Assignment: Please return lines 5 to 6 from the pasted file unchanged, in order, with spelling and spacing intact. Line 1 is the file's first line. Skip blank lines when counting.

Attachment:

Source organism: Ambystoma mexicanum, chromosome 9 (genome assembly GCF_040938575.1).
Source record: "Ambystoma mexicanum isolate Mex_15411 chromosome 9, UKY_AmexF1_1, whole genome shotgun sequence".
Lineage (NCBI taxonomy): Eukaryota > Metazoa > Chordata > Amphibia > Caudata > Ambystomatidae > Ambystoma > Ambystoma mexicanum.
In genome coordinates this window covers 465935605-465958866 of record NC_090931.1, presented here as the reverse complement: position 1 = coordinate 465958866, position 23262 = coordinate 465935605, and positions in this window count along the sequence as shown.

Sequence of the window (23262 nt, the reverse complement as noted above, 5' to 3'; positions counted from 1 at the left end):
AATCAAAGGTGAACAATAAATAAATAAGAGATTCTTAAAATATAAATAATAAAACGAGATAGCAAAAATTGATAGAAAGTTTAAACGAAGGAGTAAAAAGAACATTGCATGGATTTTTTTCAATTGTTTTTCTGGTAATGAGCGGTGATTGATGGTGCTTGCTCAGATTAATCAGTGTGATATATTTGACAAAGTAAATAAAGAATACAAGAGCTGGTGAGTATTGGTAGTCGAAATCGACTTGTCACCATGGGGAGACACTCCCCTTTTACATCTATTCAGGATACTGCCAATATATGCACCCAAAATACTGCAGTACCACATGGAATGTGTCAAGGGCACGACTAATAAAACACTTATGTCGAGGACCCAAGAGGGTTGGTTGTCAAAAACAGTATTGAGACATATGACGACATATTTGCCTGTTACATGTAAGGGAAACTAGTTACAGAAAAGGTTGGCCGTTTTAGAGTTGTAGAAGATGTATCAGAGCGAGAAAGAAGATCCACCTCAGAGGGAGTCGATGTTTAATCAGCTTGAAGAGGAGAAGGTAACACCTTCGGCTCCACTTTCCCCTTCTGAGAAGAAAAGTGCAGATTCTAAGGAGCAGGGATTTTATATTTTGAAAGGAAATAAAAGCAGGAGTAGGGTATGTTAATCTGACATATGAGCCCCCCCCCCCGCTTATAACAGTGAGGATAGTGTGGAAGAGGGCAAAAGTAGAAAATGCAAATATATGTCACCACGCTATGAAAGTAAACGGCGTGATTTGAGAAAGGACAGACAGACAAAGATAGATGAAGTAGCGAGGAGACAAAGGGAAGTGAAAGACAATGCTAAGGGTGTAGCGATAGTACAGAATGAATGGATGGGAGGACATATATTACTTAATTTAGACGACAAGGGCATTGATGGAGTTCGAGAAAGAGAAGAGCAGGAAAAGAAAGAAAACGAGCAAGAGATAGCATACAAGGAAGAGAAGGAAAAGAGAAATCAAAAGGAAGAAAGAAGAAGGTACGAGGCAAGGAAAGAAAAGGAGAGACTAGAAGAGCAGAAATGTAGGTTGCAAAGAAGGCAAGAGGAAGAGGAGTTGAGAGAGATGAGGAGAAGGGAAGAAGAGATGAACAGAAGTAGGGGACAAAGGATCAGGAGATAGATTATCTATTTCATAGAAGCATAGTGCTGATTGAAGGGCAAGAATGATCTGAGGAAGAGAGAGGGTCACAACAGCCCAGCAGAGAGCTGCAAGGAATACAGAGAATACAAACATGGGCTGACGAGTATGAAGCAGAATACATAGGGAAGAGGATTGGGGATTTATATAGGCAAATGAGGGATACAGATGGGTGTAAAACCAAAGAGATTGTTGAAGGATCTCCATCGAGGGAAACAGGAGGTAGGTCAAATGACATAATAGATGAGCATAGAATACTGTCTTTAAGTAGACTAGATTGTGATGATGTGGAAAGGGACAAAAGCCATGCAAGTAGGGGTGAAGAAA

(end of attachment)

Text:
Sequence of the window (23262 nt, the reverse complement as noted above, 5' to 3'; positions counted from 1 at the left end):
AATCAAAGGTGAACAATAAATAAATAAGAGATTCTTAAAATATAAATAATAAAACGAGATAGCAAAAATTGATAGAAAGTTTAAACGAAGGAGTAAAAAGAACATTGCATGGATTTTTTTCAATTGTTTTTCTGGTAATGAGCGGTGATTGATGGTGCTTGCTCAGATTAATCAGTGTGATATATTTGACAAAGTAAATAAAGAATACAAGAGCTGGTGAGTATTGGTAGTCGAAATCGACTTGTCACCATGGGGAGACACTCCCCTTTTACATCTATTCAGGATACTGCCAATATATGCACCCAAAATACTGCAGTACCACATGGAATGTGTCAAGGGCACGACTAATAAAACACTTATGTCGAGGACCCAAGAGGGTTGGTTGTCAAAAACAGTATTGAGACATATGACGACATATTTGCCTGTTACATGTAAGGGAAACTAGTTACAGAAAAGGTTGGCCGTTTTAGAGTTGTAGAAGATGTATCAGAGCGAGAAAGAAGATCCACCTCAGAGGGAGTCGATGTTTAATCAGCTTGAAGAGGAGAAGGTAACACCTTCGGCTCCACTTTCCCCTTCTGAGAAGAAAAGTGCAGATTCTAAGGAGCAGGGATTTTATATTTTGAAAGGAAATAAAAGCAGGAGTAGGGTATGTTAATCTGACATATGAGCCCCCCCCCCCGCTTATAACAGTGAGGATAGTGTGGAAGAGGGCAAAAGTAGAAAATGCAAATATATGTCACCACGCTATGAAAGTAAACGGCGTGATTTGAGAAAGGACAGACAGACAAAGATAGATGAAGTAGCGAGGAGACAAAGGGAAGTGAAAGACAATGCTAAGGGTGTAGCGATAGTACAGAATGAATGGATGGGAGGACATATATTACTTAATTTAGACGACAAGGGCATTGATGGAGTTCGAGAAAGAGAAGAGCAGGAAAAGAAAGAAAACGAGCAAGAGATAGCATACAAGGAAGAGAAGGAAAAGAGAAATCAAAAGGAAGAAAGAAGAAGGTACGAGGCAAGGAAAGAAAAGGAGAGACTAGAAGAGCAGAAATGTAGGTTGCAAAGAAGGCAAGAGGAAGAGGAGTTGAGAGAGATGAGGAGAAGGGAAGAAGAGATGAACAGAAGTAGGGGACAAAGGATCAGGAGATAGATTATCTATTTCATAGAAGCATAGTGCTGATTGAAGGGCAAGAATGATCTGAGGAAGAGAGAGGGTCACAACAGCCCAGCAGAGAGCTGCAAGGAATACAGAGAATACAAACATGGGCTGACGAGTATGAAGCAGAATACATAGGGAAGAGGATTGGGGATTTATATAGGCAAATGAGGGATACAGATGGGTGTAAAACCAAAGAGATTGTTGAAGGATCTCCATCGAGGGAAACAGGAGGTAGGTCAAATGACATAATAGATGAGCATAGAATACTGTCTTTAAGTAGACTAGATTGTGATGATGTGGAAAGGGACAAAAGCCATGCAAGTAGGGGTGAAGAAA